Facts: HB 2343's primary objective is the removal of compounding interest charges on customers - to the benefit of customers. Several states have already changed their laws in support of CWIP and others are looking at making this change in support of access to reliable and affordable power in the future. It is inverse logic to accuse HB 2343 of placing 'liability onto ratepayers.' Lack of access to CWIP financing on Missouri's one nuclear power plant drove up the financing cost of that plant by approximately $1 billion to AmerenUE's customers who are continuing to pay for it today.
If you buy a big screen TV on credit and wait a few months to make any payments, you will pay much more than just the cost of the TV in interest charges. Imagine now that your big screen TV cost $2 billion and you make no payment on it for five years. This is similar to the structure of financing that Missouri's utilities now face in constructing major facilities, and it results in significant increases in costs that could be avoided and acts as a strong incentive to build less capital intensive resources, like natural gas fired plants. Natural gas plants are cheaper to build but put the consumer at much higher risk clue to the volatility of natural gas prices.
- "...a massive anti-consumer corporate giveaway that will lead to electric rate hikes up to 40% to pay for expensive and environmentally-polluting projects before they provide one watt of energy to consumers."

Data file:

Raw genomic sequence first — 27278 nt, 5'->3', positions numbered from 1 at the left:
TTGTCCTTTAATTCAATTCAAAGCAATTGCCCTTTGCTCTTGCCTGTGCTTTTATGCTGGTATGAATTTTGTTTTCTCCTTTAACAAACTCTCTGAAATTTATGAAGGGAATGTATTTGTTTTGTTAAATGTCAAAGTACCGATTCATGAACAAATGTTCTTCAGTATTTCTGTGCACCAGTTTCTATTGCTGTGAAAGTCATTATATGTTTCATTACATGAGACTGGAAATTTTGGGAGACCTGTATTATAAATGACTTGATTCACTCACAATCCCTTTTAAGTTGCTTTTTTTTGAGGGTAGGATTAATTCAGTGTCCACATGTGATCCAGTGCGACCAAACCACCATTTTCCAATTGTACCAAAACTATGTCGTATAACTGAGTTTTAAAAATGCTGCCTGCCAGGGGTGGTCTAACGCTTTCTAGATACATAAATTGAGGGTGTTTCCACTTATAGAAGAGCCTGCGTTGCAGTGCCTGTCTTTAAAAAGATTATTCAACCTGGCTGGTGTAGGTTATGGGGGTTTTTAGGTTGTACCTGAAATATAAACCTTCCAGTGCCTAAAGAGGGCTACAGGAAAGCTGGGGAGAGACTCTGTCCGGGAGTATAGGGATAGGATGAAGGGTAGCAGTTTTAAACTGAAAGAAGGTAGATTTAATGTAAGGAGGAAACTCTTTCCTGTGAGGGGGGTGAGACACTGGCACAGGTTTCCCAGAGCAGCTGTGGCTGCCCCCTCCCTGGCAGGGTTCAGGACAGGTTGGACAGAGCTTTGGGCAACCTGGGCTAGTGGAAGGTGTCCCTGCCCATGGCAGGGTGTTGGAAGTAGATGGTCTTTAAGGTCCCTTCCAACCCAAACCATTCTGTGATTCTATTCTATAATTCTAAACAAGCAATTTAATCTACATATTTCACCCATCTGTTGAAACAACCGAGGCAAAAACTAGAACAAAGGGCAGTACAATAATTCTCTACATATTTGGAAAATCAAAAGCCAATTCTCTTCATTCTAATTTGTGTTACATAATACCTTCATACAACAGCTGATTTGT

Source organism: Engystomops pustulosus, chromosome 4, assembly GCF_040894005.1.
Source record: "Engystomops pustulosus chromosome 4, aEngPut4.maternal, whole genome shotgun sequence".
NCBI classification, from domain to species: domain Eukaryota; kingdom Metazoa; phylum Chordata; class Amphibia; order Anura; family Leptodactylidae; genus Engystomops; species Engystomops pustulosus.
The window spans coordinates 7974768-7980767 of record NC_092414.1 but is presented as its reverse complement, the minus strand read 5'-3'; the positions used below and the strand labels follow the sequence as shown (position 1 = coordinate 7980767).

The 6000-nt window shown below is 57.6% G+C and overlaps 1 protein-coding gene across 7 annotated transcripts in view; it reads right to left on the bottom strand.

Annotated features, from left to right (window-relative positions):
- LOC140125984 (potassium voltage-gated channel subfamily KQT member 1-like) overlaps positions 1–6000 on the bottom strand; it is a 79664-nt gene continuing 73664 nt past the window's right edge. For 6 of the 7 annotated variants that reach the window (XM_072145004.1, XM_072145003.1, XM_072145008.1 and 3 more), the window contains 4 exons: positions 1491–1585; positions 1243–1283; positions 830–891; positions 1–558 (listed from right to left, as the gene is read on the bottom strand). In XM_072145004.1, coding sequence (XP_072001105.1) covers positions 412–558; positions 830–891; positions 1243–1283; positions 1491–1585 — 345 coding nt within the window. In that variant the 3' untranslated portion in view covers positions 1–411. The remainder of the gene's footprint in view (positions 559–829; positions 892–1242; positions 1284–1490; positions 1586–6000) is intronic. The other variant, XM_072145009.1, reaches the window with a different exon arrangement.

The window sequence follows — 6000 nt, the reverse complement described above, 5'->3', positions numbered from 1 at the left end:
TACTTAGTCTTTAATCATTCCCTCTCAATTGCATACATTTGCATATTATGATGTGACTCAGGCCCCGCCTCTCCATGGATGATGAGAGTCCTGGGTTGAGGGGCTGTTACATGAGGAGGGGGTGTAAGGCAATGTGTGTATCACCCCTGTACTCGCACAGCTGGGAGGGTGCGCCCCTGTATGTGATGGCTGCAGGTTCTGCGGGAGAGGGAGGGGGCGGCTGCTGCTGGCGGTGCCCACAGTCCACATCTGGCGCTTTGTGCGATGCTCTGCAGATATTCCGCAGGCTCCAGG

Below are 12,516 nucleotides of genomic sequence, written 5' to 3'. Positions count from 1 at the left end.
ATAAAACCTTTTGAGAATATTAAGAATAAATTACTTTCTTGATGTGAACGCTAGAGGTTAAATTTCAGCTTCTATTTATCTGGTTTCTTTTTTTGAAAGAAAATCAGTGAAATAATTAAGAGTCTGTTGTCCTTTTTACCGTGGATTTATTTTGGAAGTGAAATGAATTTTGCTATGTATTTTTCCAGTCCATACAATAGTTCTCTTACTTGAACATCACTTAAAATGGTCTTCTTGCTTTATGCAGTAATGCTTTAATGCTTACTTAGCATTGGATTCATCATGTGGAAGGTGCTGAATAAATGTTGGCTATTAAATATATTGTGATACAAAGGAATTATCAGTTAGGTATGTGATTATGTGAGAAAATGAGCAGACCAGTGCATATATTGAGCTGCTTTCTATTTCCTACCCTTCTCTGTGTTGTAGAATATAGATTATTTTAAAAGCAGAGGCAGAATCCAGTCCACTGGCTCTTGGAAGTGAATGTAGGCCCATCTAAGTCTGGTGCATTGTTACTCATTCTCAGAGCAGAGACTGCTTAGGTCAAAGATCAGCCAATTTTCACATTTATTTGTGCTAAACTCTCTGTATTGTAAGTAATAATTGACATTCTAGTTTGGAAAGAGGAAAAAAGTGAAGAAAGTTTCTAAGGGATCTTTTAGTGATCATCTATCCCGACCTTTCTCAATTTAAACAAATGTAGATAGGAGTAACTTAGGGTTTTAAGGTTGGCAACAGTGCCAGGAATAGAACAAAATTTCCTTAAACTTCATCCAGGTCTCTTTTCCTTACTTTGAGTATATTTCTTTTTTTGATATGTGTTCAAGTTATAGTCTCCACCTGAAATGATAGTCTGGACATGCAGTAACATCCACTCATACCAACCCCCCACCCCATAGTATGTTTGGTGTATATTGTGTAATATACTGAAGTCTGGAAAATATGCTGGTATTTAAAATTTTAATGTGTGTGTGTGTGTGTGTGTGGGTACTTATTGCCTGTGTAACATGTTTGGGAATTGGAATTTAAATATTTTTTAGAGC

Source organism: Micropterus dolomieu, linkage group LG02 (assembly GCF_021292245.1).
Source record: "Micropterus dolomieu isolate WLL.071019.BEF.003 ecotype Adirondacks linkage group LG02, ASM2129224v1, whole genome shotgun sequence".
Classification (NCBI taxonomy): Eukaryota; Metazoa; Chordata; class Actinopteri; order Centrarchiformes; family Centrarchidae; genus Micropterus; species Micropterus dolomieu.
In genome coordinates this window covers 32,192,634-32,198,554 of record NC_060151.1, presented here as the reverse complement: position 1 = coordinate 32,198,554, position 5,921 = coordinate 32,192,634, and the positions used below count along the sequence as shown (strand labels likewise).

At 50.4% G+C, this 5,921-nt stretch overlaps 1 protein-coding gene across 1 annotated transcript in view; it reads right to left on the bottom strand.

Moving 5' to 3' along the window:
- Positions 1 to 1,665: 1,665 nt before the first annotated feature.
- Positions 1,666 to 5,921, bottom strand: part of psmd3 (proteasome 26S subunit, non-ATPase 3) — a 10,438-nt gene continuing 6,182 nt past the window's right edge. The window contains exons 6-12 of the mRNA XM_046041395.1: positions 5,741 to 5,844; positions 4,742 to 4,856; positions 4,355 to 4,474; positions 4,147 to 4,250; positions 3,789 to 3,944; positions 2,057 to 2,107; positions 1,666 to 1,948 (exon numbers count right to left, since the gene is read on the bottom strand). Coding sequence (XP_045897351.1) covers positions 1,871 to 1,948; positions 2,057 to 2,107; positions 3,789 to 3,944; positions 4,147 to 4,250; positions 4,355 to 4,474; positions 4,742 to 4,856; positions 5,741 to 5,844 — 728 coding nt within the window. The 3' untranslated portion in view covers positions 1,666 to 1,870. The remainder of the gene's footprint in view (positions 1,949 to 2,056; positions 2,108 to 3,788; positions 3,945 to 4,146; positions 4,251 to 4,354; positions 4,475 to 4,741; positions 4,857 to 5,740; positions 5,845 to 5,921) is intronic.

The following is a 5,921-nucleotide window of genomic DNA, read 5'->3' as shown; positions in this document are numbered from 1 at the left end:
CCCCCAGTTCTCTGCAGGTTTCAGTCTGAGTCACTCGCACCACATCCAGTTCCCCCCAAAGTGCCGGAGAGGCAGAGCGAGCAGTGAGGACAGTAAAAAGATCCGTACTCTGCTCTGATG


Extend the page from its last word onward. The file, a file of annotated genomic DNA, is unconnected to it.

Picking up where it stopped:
Facts: As I have already detailed, this legislation includes numerous stringent consumer protections and is designed to encourage lower costs and rates. The 40% number is a mystery since HB 2343 would only permit construction of the most cost effective options. The collective effect will be toward the lowest possible rates, not higher.
When Ms. Smith refers to an 'expensive and environmentally-polluting' project I presume she is referring to nuclear power. If I am correct, some facts need to be remembered:
- Nuclear power generates over 70% of the emission-free electricity in our country.
- Nuclear power has the lowest production cost of any dispatchable power resource (including natural gas and coal).
- The nuclear power plant in Missouri, Callaway 1, has been a champion electric resource for Missouri - 4th greatest nuclear electric production in the country and 20th in the world and the recipient of numerous awards.
- If science discovers a link between carbon emissions & climate (I don't think it will), nuclear power becomes critical in providing reliable low-cost power.
Finally, I find it remarkable that Kathleen Logan Smith refers to this legislation as "a massive corporate giveaway" when her organization and others support policies that mandate utilities to buy costly and duplicative power resources (frequently taxpayer subsidized) and hand all the increased costs to customers as higher electric rates and higher taxes.
Our nation's energy challenges are growing daily, and we need a healthy debate of realistic options and a careful review of the facts to solve these problems. Unfortunately the information provided by Kathleen Logan Smith retards rather than advances such debate. I apologize for the length of my remarks, but I believe the truth is worth it.